Pumps also play an important role in decreasing operating expenditures. Since the beginning of development of desalination applications in the 1980s, Sulzer has provided solutions that meet the specific market requirements. In a reverse osmosis plant, Sulzer’s pumps can be used to intake and pretreat seawater, to provide the pressure for the water to diffuse through the membrane, and to transport the freshwater. Because high-pressure pumps use 60% of all the energy consumed in the desalination plant, they need to be highly efficient, reliable, and as low-cost as possible. Each single percentage of their efficiency increase directly lowers the costs of the water produced.

Seawater desalination with reverse osmosis

Highly efficient pumps for desalination plants

With this in mind, Sulzer’s teams in Kotka, Finland, and Winterthur, Switzerland, developed the new MBN-RO and MSD-RO pump ranges, which are specifically engineered for reverse osmosis applications. The teams improved the hydraulic efficiency of the pumps by optimizing the suction chamber and the design of the impeller, the diffuser, and the volute. Thanks to their advanced hydraulic design, both the MBN-RO and the MSD-RO are leading products in the market in terms of efficiency. The pumps have already been supplied to several desalination plants in the Middle East and in China. They support the efficient production of potable water for residents as well as of water for industrial processes. Sulzer’s installations around the globe support the production of more than three million m3 of freshwater per day.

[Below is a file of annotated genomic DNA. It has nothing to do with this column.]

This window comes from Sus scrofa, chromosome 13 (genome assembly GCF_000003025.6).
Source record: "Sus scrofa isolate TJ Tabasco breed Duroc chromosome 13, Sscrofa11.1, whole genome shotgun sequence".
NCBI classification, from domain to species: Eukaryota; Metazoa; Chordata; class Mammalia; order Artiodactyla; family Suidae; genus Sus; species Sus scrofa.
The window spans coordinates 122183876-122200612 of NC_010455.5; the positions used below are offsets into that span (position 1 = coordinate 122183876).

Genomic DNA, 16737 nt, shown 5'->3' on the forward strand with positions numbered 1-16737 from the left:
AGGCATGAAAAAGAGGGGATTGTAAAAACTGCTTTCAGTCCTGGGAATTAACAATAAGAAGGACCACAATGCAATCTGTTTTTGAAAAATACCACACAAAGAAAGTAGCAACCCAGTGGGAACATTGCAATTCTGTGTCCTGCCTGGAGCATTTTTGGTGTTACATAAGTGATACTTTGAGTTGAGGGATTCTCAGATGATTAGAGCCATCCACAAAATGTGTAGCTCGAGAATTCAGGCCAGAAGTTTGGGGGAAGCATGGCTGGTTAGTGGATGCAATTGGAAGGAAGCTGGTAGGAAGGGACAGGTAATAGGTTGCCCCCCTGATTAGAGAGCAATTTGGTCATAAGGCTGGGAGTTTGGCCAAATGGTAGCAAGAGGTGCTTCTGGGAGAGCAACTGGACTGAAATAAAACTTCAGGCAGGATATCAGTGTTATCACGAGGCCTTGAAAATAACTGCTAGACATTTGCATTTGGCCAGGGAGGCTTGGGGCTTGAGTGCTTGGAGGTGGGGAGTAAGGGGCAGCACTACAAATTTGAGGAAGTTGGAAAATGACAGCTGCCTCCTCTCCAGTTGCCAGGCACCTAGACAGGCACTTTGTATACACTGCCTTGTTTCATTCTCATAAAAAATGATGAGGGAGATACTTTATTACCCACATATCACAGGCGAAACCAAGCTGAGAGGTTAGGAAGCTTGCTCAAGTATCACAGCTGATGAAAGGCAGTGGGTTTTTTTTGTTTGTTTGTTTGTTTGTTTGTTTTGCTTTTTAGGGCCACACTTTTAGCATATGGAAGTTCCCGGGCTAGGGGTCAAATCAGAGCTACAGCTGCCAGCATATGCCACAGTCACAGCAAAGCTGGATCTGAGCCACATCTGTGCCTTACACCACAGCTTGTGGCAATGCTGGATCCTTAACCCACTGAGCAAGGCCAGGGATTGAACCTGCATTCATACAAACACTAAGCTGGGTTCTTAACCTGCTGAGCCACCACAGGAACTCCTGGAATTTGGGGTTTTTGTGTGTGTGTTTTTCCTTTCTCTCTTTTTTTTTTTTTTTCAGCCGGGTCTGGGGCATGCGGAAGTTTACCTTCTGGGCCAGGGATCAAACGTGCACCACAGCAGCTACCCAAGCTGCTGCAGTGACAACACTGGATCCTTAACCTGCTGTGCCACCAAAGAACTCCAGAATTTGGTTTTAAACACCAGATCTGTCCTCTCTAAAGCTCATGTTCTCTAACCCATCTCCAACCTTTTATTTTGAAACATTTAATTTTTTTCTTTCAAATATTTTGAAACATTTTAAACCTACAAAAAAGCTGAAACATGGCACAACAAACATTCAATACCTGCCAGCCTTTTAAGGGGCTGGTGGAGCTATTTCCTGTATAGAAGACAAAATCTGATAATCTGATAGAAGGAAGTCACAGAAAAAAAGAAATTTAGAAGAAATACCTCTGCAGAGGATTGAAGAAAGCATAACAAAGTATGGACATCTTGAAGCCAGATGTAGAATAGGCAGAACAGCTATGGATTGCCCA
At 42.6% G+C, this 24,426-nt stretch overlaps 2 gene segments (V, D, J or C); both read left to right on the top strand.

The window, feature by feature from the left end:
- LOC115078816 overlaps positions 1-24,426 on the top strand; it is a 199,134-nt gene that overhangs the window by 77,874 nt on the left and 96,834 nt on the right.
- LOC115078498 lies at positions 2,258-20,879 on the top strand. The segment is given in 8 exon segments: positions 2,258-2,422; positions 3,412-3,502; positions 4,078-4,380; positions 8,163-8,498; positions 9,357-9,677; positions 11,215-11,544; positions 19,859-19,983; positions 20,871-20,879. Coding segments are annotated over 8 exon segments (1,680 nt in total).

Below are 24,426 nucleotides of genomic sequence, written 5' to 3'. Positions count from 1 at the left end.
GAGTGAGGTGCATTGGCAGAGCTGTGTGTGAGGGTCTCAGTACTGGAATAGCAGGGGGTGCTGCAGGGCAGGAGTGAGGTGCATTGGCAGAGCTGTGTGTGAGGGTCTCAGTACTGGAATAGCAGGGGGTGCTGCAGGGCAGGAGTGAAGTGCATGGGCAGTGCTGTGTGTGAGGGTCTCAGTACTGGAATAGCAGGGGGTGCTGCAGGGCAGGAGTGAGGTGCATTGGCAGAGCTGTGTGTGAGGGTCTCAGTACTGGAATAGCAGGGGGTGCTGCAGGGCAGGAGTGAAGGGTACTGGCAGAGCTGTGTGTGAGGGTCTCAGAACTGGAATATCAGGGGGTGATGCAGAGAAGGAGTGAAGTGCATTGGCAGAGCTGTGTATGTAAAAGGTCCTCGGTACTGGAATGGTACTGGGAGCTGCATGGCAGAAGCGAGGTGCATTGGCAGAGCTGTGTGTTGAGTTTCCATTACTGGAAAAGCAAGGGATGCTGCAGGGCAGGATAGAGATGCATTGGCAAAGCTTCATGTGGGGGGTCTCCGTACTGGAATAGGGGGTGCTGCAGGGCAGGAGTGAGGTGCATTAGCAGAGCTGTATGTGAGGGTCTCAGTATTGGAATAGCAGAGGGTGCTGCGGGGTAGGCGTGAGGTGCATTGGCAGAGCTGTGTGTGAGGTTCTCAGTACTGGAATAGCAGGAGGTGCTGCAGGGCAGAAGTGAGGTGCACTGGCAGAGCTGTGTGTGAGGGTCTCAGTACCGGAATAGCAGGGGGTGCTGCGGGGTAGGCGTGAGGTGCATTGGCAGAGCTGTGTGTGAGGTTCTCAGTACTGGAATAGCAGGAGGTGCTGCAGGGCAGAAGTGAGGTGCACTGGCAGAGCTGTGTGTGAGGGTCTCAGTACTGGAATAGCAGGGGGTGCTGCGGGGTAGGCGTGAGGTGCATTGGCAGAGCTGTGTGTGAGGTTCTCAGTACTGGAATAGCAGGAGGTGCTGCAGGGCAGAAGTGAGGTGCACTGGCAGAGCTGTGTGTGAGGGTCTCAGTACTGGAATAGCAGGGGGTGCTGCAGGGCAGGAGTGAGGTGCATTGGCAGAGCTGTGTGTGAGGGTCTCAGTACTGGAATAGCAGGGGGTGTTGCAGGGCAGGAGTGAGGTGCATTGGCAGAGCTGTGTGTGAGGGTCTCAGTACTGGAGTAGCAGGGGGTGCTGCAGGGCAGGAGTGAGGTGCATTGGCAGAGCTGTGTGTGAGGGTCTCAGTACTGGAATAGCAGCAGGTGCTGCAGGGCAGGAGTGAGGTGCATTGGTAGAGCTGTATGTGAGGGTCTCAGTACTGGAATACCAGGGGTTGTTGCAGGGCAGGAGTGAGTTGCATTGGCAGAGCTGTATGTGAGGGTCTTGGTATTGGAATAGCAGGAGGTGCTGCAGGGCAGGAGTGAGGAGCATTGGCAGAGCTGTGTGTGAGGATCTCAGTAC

The unique hydraulic design of the SNS pumps ensures extremely efficient pumping in various applications. Engineers in Kotka, Finland, developed this pump range. Watch the video about the new SNS process pump range: www.sulzer.com/sns-pumps.Click to zoom

The unique hydraulic design of the SNS pumps ensures extremely efficient pumping in various applications. Engineers in Kotka, Finland, developed this pump range. Watch the video about the new SNS process pump range: www.sulzer.com/sns-pumps.Click to zoom

The unique hydraulic design of the SNS pumps ensures extremely efficient pumping in various applications. Engineers in Kotka, Finland, developed this pump range. Watch the video about the new SNS process pump range.

More efficient than required

Because every kilowatt matters with regard to affordable water supply, Sulzer’s engineers developed highly efficient end-suction process pumps. The SNS process pumps, originally designed for the pulp and paper industry, can be used in auxiliary services in seawater reverse osmosis and other applications in the water market. They achieve top-level efficiency, and they exceed the European Union’s requirements for energy-related products by a significant margin. These regulations, which aim to reduce energy consumption, specify the minimum efficiency values for water pumps. The minimum efficiency index (MEI) was set at 0.4 as of the beginning of 2015. Around 40% of the water pumps in use do not comply with this regulation. The SNS process pump range—on the market since 2015—achieved an MEI of 0.7, which is clearly above the required criteria.

Spotting future trends

While regions such as Algeria, Spain, Australia, and the Middle East have built very large plants in the past, the trend is moving to small- and medium-sized plants. They are easier to construct, install, run, and finance. Sulzer supports its customers from a very early project stage in improving the overall efficiency and ensuring the highest possible profitability of the plants. In this way, Sulzer helps provide an affordable and energy-efficient supply of freshwater.